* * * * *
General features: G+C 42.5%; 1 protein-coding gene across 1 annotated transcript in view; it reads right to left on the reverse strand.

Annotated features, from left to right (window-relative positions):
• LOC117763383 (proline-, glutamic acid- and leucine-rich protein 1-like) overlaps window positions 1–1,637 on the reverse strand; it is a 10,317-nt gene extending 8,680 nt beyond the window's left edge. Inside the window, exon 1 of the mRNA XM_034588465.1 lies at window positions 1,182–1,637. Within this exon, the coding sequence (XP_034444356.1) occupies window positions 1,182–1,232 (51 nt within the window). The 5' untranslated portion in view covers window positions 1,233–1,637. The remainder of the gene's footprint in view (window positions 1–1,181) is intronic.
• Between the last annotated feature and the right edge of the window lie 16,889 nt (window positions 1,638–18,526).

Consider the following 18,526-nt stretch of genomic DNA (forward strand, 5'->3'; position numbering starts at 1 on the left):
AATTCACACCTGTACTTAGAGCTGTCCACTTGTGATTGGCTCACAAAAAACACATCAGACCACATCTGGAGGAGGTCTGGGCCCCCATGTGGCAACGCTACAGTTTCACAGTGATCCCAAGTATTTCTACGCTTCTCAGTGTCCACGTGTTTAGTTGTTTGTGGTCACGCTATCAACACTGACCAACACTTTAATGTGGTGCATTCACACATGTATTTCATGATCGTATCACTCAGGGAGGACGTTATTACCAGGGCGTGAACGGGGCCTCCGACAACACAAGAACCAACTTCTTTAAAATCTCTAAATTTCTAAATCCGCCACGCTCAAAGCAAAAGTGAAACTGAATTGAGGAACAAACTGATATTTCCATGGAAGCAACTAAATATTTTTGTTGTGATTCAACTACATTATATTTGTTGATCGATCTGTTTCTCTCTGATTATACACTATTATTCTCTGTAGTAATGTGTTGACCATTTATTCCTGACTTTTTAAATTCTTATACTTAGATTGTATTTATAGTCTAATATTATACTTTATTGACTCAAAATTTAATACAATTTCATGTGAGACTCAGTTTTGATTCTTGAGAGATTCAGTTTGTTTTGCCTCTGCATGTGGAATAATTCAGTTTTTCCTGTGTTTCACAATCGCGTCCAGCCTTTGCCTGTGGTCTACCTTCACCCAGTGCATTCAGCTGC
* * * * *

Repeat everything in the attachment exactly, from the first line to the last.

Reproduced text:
General features: G+C 42.5%; 1 protein-coding gene across 1 annotated transcript in view; it reads right to left on the reverse strand.

Annotated features, from left to right (window-relative positions):
• LOC117763383 (proline-, glutamic acid- and leucine-rich protein 1-like) overlaps window positions 1–1,637 on the reverse strand; it is a 10,317-nt gene extending 8,680 nt beyond the window's left edge. Inside the window, exon 1 of the mRNA XM_034588465.1 lies at window positions 1,182–1,637. Within this exon, the coding sequence (XP_034444356.1) occupies window positions 1,182–1,232 (51 nt within the window). The 5' untranslated portion in view covers window positions 1,233–1,637. The remainder of the gene's footprint in view (window positions 1–1,181) is intronic.
• Between the last annotated feature and the right edge of the window lie 16,889 nt (window positions 1,638–18,526).

Consider the following 18,526-nt stretch of genomic DNA (forward strand, 5'->3'; position numbering starts at 1 on the left):
AATTCACACCTGTACTTAGAGCTGTCCACTTGTGATTGGCTCACAAAAAACACATCAGACCACATCTGGAGGAGGTCTGGGCCCCCATGTGGCAACGCTACAGTTTCACAGTGATCCCAAGTATTTCTACGCTTCTCAGTGTCCACGTGTTTAGTTGTTTGTGGTCACGCTATCAACACTGACCAACACTTTAATGTGGTGCATTCACACATGTATTTCATGATCGTATCACTCAGGGAGGACGTTATTACCAGGGCGTGAACGGGGCCTCCGACAACACAAGAACCAACTTCTTTAAAATCTCTAAATTTCTAAATCCGCCACGCTCAAAGCAAAAGTGAAACTGAATTGAGGAACAAACTGATATTTCCATGGAAGCAACTAAATATTTTTGTTGTGATTCAACTACATTATATTTGTTGATCGATCTGTTTCTCTCTGATTATACACTATTATTCTCTGTAGTAATGTGTTGACCATTTATTCCTGACTTTTTAAATTCTTATACTTAGATTGTATTTATAGTCTAATATTATACTTTATTGACTCAAAATTTAATACAATTTCATGTGAGACTCAGTTTTGATTCTTGAGAGATTCAGTTTGTTTTGCCTCTGCATGTGGAATAATTCAGTTTTTCCTGTGTTTCACAATCGCGTCCAGCCTTTGCCTGTGGTCTACCTTCACCCAGTGCATTCAGCTGC